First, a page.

Phyllis Carol Agins



Nora moves into the city, leaving behind the white split level in the suburbs where she lived for thirty-five years. She never asks herself if sixty-four is too old for a new beginning in the wild lands of Philadelphia. She’s chosen a neighborhood a bit too east, her son worries, what with drug dealers still using open alleyways as business offices and a plaque on the sidewalk dedicated to a fallen officer. But Nora offered the asking price and planned her escape from her history. From those failed marriages. From those ridiculous boyfriends that followed. From that isolation in her lifeless house that utterly confined.

And what about the practical reasons, she’ll argue. “Imagine I’m dead,” she tells a friend.

“Why would I do that?” The friend breathes heavily.

“Imagine I’m lying on the floor and no one finds me—not for weeks or even years.”

“Your son,” the friend insists, now engaged in Nora’s game, “he’d look for you.”

“He’s just moved to California and calls once a week. It would take him months to figure something is wrong.”

“We talk every day,” the friend says. “I’d know.”

“You’d think I was getting my hair cut or buying groceries. By the time you came looking,” Nora insists, “I’d be only a speck of dust in the corner of my living room.”

The friend laughs. “You always exaggerate.”

“Not this time,” Nora answers.


Three stories high with two full staircases between the floors, the new house might be too big for a woman alone but she doesn’t care. She reviews her reasons: stairs will exercise her bouncing thighs and fallen derriere. Windows offer three exposures; surely the sun will follow her everywhere. A roof deck presents a view of the city and the tops of neighborhood trees. Squirrels bound through those trees and across her deck with familiar ease. There’s enough bird song so she won’t miss the suburbs, and only an occasional bus passes by, dissipating diesel.

And human sounds. In the first days, she hears joyous teens run by after a night out, and occasionally, when her window is open, people quarreling at three in the morning. Once a lovemaking couple cried out so loudly in the middle of the Sunday afternoon that a number of neighbors opened their doors to listen longingly. This is her home, she tells herself, like the new mattress she’s bought. No one else’s DNA allowed.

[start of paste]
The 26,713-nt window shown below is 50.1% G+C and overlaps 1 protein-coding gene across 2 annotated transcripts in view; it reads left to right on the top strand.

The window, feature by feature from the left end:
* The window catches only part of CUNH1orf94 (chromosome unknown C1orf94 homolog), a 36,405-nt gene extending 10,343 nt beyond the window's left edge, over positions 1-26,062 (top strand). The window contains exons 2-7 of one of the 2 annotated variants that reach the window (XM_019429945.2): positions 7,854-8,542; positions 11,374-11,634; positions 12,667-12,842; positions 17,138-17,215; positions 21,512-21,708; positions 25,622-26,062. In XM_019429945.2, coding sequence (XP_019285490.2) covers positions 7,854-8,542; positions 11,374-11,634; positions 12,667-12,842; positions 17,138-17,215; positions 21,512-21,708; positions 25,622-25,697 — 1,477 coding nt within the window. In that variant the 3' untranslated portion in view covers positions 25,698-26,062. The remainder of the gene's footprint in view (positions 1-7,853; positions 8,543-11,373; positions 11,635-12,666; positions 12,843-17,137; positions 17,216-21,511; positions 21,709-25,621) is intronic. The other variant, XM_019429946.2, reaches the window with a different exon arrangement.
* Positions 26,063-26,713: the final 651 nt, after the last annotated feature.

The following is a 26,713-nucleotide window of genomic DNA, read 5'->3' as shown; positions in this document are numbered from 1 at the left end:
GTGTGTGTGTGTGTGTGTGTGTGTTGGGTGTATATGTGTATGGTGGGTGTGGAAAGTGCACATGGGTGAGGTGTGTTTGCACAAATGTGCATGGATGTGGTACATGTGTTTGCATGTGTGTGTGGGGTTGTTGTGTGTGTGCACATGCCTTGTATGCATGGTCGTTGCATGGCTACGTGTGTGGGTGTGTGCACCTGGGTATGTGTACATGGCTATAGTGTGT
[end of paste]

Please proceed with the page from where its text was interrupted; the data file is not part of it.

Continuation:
It was once a carriage house with a huge, domed window in front where horses entered. That first day she positions her desk right in front and removes the grill that stretched across. The window gives her an easy view of the couple across the street. Impassioned stoop-sitters for twenty-five years, she learns, they had claimed their territory even before urban renewal and gentrification and disappointed women wanting a new start would arrive. Like the proprietors of the block, they perch each night, drinking a Coke or a beer, calling hello to everyone who passes.

They spot Nora in her upstairs window. She has opened it to let the fumes of the newly painted, ballet-pink walls escape into the city. She is eating a salad filled with only good things: quinoa, avocados, a bit of wild-caught salmon.

“Come on out,” they call to her.

“Just started eating,” she replies.

“Bring your dinner,” the man says. “We’re Joe and Susan,” he adds.

“We watched you move in,” Susan says. “Wondered how a single woman could fill up two trucks. Aren’t you downsizing?”

“The house is just right.”

“Too big for someone alone,” Susan has decided. “But we hope you’ll be happy. We’ve got writers and artists, and a lawyer who has handled all the changes around here. Everyone contributes something.”

“Have a drink with us some night,” her husband yells up before cars pass between them. They both wave.

Friends, she congratulates herself that night in bed. One week in the house and an invitation. She wants to celebrate in the name of new beginnings.


A Friday night and Nora sits at the neighbor’s table. There are linen napkins and fresh flowers and a kind of chicken mixture that is both soup and stew.